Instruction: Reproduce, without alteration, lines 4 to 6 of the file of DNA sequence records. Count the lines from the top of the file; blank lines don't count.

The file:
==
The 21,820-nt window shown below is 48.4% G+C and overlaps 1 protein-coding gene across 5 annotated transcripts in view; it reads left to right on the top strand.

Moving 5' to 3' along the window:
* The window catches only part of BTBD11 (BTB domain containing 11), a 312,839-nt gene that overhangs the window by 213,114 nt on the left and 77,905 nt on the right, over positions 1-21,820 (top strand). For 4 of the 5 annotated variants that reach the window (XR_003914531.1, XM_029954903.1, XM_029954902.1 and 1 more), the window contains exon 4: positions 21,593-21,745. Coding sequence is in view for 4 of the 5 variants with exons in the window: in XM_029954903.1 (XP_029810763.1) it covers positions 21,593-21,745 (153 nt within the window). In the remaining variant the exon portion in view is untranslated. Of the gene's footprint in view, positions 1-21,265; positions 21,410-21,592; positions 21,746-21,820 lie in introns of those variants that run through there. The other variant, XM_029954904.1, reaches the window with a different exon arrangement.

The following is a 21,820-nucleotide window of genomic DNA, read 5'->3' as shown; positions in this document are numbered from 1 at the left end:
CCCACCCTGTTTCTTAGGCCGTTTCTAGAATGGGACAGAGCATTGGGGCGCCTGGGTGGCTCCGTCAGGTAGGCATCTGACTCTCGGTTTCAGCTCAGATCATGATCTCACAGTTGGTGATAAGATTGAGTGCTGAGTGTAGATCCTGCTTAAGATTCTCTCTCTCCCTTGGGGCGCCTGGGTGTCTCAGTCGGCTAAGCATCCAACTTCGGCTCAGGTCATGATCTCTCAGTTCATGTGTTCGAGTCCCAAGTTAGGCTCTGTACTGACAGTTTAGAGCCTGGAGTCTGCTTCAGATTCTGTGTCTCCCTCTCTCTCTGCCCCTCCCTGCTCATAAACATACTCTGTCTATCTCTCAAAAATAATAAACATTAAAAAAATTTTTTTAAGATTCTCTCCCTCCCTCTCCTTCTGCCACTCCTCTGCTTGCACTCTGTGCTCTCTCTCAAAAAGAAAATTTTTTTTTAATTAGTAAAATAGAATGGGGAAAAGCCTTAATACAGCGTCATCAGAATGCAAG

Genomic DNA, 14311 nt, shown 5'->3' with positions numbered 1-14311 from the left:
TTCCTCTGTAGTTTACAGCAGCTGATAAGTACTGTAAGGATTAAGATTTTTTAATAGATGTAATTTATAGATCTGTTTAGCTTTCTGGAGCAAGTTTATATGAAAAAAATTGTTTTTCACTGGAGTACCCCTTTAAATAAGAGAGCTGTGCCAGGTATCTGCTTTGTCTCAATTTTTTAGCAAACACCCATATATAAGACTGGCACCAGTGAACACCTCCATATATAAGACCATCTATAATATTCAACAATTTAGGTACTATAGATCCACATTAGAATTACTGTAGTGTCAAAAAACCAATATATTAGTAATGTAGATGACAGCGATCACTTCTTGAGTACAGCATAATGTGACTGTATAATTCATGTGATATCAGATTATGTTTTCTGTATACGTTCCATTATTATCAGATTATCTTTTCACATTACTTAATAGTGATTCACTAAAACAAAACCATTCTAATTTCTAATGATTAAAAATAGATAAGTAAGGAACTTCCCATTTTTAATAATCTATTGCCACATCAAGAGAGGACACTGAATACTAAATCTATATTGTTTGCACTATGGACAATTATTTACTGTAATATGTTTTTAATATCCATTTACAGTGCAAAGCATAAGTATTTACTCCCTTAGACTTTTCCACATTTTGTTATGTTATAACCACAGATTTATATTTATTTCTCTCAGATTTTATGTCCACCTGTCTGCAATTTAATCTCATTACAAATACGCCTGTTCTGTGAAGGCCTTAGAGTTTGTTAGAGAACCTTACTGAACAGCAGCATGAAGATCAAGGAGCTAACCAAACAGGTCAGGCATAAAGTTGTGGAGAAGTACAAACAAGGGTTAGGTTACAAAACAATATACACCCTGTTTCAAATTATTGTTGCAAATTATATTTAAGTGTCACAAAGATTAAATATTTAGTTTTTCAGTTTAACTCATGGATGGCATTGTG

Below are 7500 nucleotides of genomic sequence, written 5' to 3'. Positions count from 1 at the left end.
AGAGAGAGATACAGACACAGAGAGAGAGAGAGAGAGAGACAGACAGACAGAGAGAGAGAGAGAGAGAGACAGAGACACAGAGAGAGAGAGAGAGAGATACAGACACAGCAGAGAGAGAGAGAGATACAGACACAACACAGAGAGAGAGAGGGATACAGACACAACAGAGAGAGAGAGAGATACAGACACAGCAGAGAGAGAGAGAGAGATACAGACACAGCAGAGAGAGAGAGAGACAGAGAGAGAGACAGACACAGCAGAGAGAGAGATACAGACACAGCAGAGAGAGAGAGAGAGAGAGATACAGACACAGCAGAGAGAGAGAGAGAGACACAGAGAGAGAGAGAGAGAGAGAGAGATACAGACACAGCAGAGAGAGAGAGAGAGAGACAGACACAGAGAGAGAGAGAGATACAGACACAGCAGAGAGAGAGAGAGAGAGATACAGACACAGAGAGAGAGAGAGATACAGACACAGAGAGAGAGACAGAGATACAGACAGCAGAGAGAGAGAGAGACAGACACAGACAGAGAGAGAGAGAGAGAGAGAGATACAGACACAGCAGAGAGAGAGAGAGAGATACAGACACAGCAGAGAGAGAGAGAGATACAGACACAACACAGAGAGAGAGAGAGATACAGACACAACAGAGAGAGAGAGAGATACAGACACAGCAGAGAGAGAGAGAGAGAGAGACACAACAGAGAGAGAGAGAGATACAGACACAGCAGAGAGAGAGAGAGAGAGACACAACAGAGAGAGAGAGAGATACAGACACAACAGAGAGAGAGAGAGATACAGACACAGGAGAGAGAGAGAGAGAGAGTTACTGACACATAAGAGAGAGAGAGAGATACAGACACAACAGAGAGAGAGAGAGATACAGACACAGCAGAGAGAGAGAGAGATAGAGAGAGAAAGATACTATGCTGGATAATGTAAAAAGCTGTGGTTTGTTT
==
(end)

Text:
The following is a 21,820-nucleotide window of genomic DNA, read 5'->3' as shown; positions in this document are numbered from 1 at the left end:
CCCACCCTGTTTCTTAGGCCGTTTCTAGAATGGGACAGAGCATTGGGGCGCCTGGGTGGCTCCGTCAGGTAGGCATCTGACTCTCGGTTTCAGCTCAGATCATGATCTCACAGTTGGTGATAAGATTGAGTGCTGAGTGTAGATCCTGCTTAAGATTCTCTCTCTCCCTTGGGGCGCCTGGGTGTCTCAGTCGGCTAAGCATCCAACTTCGGCTCAGGTCATGATCTCTCAGTTCATGTGTTCGAGTCCCAAGTTAGGCTCTGTACTGACAGTTTAGAGCCTGGAGTCTGCTTCAGATTCTGTGTCTCCCTCTCTCTCTGCCCCTCCCTGCTCATAAACATACTCTGTCTATCTCTCAAAAATAATAAACATTAAAAAAATTTTTTTAAGATTCTCTCCCTCCCTCTCCTTCTGCCACTCCTCTGCTTGCACTCTGTGCTCTCTCTCAAAAAGAAAATTTTTTTTTAATTAGTAAAATAGAATGGGGAAAAGCCTTAATACAGCGTCATCAGAATGCAAG

Genomic DNA, 14311 nt, shown 5'->3' with positions numbered 1-14311 from the left: